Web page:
The RTA has raised no objection to this use of public-transit monies to build roads for cars. The transit agency's HOV coordinator is Bill Guenzler, who, as it happens, spent the last ten years as transportation director for the city of Bellevue. "I don't think [the I-405 interchange] compares all that badly with other Sound Move projects," he says. He points out that the Bellevue ramps will serve seven RTA bus routes, whereas other, similarly expensive Eastside ramps will serve only two.

Bellevue officials forecast that the project will help relieve congestion in their downtown by ten percent. But officials at the Washington State Department of Transportation fear that it will simply shift that congestion onto the freeway. Says John Villager, a WSDOT engineer who is liaison to the Bellevue project: "When you cram too many interchanges together you get shorter ramps and slower exit speeds." That in turn can cause a backup on the freeway itself. Villager says his agency doubts that this project "would prove out if we ran it through our cost-benefit analysis." But since the bill is being paid by the RTA rather than the DOT, the project needn't meet that standard.

Still, DOT officials concede they couldn't come up with a better solution for the bus ramps. "To make the HOV system work on the Eastside, you need to have the Bellevue component there," says Craig Stone of the DOT's Office of Urban Mobility. "In terms of layout and design, we couldn't come up with something better."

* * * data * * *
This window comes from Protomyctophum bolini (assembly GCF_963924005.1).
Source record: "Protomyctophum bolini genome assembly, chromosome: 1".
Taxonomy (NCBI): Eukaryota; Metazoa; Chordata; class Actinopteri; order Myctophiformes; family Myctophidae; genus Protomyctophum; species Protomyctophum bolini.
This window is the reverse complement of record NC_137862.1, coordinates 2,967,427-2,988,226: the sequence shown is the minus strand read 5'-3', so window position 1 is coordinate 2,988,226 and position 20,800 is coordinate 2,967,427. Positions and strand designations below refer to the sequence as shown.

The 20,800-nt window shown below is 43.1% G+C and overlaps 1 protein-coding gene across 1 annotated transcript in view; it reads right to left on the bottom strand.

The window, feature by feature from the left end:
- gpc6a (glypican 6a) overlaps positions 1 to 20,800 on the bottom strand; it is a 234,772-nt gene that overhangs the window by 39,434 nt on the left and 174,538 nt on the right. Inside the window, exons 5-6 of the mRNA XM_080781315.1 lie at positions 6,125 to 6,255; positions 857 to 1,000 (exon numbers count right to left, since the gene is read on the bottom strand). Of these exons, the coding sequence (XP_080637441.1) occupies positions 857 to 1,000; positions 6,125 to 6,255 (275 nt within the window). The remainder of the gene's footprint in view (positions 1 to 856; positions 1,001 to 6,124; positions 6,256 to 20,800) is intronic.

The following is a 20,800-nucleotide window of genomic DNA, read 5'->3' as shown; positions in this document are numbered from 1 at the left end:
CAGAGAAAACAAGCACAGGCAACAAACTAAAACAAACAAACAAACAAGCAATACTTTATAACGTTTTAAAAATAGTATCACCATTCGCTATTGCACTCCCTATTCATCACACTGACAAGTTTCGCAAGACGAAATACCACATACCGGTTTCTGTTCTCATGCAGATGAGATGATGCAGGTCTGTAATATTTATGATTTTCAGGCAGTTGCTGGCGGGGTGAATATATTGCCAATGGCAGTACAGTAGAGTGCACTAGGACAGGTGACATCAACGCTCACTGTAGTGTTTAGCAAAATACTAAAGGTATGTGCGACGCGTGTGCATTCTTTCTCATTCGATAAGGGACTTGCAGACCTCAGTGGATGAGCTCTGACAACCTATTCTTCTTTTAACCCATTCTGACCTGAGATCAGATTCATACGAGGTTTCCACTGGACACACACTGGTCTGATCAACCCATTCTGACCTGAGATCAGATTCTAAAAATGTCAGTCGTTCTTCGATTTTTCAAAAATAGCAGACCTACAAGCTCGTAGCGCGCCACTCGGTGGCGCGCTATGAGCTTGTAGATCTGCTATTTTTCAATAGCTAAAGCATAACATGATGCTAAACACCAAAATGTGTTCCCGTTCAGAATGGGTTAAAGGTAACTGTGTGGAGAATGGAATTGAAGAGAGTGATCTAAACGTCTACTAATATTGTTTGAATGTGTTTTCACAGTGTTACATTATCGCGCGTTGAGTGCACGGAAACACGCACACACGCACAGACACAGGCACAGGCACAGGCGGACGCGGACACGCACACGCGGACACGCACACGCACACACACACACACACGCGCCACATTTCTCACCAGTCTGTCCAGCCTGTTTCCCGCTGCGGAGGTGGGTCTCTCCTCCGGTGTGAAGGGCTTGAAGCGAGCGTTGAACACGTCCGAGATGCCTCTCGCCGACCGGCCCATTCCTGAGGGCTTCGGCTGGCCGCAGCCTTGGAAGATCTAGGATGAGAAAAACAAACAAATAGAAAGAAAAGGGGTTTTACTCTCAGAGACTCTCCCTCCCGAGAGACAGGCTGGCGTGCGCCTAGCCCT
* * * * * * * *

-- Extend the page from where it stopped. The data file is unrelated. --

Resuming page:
The obvious solution of installing the bus ramps at NE Fourth Street—the present route for buses heading on and off 405—was nixed early on by Bellevue officials. "It wouldn't make a positive contribution to reducing traffic congestion in downtown Bellevue," says the city's chief transportation planner Tom Noguchi. The city certainly got no encouragement from the business community, which has been lobbying for some time to get rid of the HOV lanes at NE Fourth rather than add to them.

Based on a number of complex assumptions, Bellevue's consultants forecast that the gargantuan project will save buses about five minutes of travel time. Still, by the terms of the RTA's own charter, the agency is supposed to seek out ways to improve its bus system other than throwing up expensive concrete ramps. As the RTA's own pre-election brochure stated: "Before building individual HOV access ramps, the RTA... [will assess] whether there are ways to achieve equivalent transit speed, reliability and ridership at a lower cost or by making transportation system management improvements instead." Two exemplary alternatives suggested by environmentalists: something along the lines of the University of Washington's free U-Pass program, or traffic signals that automatically turn green for buses.

But it's plainly apparent that the RTA has no serious intention of following through on this pledge. The agency's consultants haven't yet started their research on alternatives. And Bill Guenzler says the funding for this work (an examination of all 14 of the RTA's HOV ramp projects, including the one in Bellevue) will be "well under $100,000"—about enough to pay for a consultant's lunch hour.

Peter Hurley of the Washington Coalition for Transportation Alternatives (or Alt-Trans)—the first to raise objections to the Bellevue project—says the RTA "has an ethical obligation to do a real alternatives analysis, as they promised the voters they would. You could buy a transit pass for every man, woman, and child in the city of Bellevue for the cost of this project... and still have a good chunk of money left over to improve service."

Related Links:

Public Interest Transit Forum

Link to a map of Bellevue

Washington's Transit Improvement Board

Washington's Department of Transportation